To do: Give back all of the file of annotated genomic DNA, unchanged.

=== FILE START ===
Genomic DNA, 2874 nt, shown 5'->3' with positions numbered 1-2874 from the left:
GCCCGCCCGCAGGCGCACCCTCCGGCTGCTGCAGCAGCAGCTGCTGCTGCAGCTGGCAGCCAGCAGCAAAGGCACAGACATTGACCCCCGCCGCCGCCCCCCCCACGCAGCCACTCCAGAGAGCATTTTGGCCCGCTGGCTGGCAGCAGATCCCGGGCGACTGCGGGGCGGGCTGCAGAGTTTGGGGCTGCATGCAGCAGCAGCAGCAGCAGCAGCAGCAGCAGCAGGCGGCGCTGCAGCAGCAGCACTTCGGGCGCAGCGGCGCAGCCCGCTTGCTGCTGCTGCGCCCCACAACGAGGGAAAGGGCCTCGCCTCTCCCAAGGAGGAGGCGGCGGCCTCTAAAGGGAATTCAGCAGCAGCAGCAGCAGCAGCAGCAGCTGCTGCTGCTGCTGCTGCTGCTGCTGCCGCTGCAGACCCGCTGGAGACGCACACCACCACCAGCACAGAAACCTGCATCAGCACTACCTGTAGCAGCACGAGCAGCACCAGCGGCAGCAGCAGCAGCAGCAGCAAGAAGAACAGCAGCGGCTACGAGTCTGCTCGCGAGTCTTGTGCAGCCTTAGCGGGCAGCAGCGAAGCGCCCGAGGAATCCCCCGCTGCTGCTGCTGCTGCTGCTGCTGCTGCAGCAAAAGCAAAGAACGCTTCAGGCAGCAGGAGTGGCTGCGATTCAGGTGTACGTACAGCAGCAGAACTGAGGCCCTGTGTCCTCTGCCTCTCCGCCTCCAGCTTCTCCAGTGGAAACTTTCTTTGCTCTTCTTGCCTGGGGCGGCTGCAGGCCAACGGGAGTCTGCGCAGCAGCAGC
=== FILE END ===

Genomic DNA, 2874 nt, shown 5'->3' with positions numbered 1-2874 from the left:
GCCCGCCCGCAGGCGCACCCTCCGGCTGCTGCAGCAGCAGCTGCTGCTGCAGCTGGCAGCCAGCAGCAAAGGCACAGACATTGACCCCCGCCGCCGCCCCCCCCACGCAGCCACTCCAGAGAGCATTTTGGCCCGCTGGCTGGCAGCAGATCCCGGGCGACTGCGGGGCGGGCTGCAGAGTTTGGGGCTGCATGCAGCAGCAGCAGCAGCAGCAGCAGCAGCAGCAGGCGGCGCTGCAGCAGCAGCACTTCGGGCGCAGCGGCGCAGCCCGCTTGCTGCTGCTGCGCCCCACAACGAGGGAAAGGGCCTCGCCTCTCCCAAGGAGGAGGCGGCGGCCTCTAAAGGGAATTCAGCAGCAGCAGCAGCAGCAGCAGCAGCTGCTGCTGCTGCTGCTGCTGCTGCTGCCGCTGCAGACCCGCTGGAGACGCACACCACCACCAGCACAGAAACCTGCATCAGCACTACCTGTAGCAGCACGAGCAGCACCAGCGGCAGCAGCAGCAGCAGCAGCAAGAAGAACAGCAGCGGCTACGAGTCTGCTCGCGAGTCTTGTGCAGCCTTAGCGGGCAGCAGCGAAGCGCCCGAGGAATCCCCCGCTGCTGCTGCTGCTGCTGCTGCTGCTGCAGCAAAAGCAAAGAACGCTTCAGGCAGCAGGAGTGGCTGCGATTCAGGTGTACGTACAGCAGCAGAACTGAGGCCCTGTGTCCTCTGCCTCTCCGCCTCCAGCTTCTCCAGTGGAAACTTTCTTTGCTCTTCTTGCCTGGGGCGGCTGCAGGCCAACGGGAGTCTGCGCAGCAGCAGC